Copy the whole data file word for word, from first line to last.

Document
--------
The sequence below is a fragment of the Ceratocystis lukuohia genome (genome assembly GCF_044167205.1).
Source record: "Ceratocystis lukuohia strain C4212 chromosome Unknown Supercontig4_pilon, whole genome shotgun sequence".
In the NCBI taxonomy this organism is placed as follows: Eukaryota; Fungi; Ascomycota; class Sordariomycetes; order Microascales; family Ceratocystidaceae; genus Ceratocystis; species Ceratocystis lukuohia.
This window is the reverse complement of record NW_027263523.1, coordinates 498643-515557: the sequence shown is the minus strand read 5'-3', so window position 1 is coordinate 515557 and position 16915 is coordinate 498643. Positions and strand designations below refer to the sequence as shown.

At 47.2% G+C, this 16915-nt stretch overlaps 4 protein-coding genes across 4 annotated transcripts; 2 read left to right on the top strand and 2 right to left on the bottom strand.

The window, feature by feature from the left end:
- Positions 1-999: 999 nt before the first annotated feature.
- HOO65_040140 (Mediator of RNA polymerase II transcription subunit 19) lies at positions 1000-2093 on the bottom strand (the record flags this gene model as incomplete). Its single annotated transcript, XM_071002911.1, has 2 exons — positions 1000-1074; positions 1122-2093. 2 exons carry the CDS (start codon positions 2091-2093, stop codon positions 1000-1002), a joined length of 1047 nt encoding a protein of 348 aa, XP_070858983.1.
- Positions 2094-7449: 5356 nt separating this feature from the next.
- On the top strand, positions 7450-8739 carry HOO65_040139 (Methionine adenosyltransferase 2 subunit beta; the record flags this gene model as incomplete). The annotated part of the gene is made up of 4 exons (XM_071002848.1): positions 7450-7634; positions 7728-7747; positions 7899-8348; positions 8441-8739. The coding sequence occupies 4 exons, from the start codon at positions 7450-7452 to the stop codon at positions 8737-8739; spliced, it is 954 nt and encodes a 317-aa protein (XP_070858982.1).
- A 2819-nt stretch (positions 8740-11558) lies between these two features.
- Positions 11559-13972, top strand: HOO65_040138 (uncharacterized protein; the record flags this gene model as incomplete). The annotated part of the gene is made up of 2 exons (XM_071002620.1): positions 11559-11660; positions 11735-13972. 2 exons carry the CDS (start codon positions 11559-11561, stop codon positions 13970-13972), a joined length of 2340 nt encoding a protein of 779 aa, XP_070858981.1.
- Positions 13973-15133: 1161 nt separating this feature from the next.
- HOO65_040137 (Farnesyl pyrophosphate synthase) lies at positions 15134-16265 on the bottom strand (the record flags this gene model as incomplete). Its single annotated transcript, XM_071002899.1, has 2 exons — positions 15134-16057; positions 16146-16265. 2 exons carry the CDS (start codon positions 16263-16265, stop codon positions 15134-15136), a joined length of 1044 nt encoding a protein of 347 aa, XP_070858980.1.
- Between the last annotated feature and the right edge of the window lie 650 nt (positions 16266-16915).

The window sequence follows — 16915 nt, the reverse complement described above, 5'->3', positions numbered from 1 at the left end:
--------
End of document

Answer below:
The sequence below is a fragment of the Ceratocystis lukuohia genome (genome assembly GCF_044167205.1).
Source record: "Ceratocystis lukuohia strain C4212 chromosome Unknown Supercontig4_pilon, whole genome shotgun sequence".
In the NCBI taxonomy this organism is placed as follows: Eukaryota; Fungi; Ascomycota; class Sordariomycetes; order Microascales; family Ceratocystidaceae; genus Ceratocystis; species Ceratocystis lukuohia.
This window is the reverse complement of record NW_027263523.1, coordinates 498643-515557: the sequence shown is the minus strand read 5'-3', so window position 1 is coordinate 515557 and position 16915 is coordinate 498643. Positions and strand designations below refer to the sequence as shown.

At 47.2% G+C, this 16915-nt stretch overlaps 4 protein-coding genes across 4 annotated transcripts; 2 read left to right on the top strand and 2 right to left on the bottom strand.

The window, feature by feature from the left end:
- Positions 1-999: 999 nt before the first annotated feature.
- HOO65_040140 (Mediator of RNA polymerase II transcription subunit 19) lies at positions 1000-2093 on the bottom strand (the record flags this gene model as incomplete). Its single annotated transcript, XM_071002911.1, has 2 exons — positions 1000-1074; positions 1122-2093. 2 exons carry the CDS (start codon positions 2091-2093, stop codon positions 1000-1002), a joined length of 1047 nt encoding a protein of 348 aa, XP_070858983.1.
- Positions 2094-7449: 5356 nt separating this feature from the next.
- On the top strand, positions 7450-8739 carry HOO65_040139 (Methionine adenosyltransferase 2 subunit beta; the record flags this gene model as incomplete). The annotated part of the gene is made up of 4 exons (XM_071002848.1): positions 7450-7634; positions 7728-7747; positions 7899-8348; positions 8441-8739. The coding sequence occupies 4 exons, from the start codon at positions 7450-7452 to the stop codon at positions 8737-8739; spliced, it is 954 nt and encodes a 317-aa protein (XP_070858982.1).
- A 2819-nt stretch (positions 8740-11558) lies between these two features.
- Positions 11559-13972, top strand: HOO65_040138 (uncharacterized protein; the record flags this gene model as incomplete). The annotated part of the gene is made up of 2 exons (XM_071002620.1): positions 11559-11660; positions 11735-13972. 2 exons carry the CDS (start codon positions 11559-11561, stop codon positions 13970-13972), a joined length of 2340 nt encoding a protein of 779 aa, XP_070858981.1.
- Positions 13973-15133: 1161 nt separating this feature from the next.
- HOO65_040137 (Farnesyl pyrophosphate synthase) lies at positions 15134-16265 on the bottom strand (the record flags this gene model as incomplete). Its single annotated transcript, XM_071002899.1, has 2 exons — positions 15134-16057; positions 16146-16265. 2 exons carry the CDS (start codon positions 16263-16265, stop codon positions 15134-15136), a joined length of 1044 nt encoding a protein of 347 aa, XP_070858980.1.
- Between the last annotated feature and the right edge of the window lie 650 nt (positions 16266-16915).

The window sequence follows — 16915 nt, the reverse complement described above, 5'->3', positions numbered from 1 at the left end: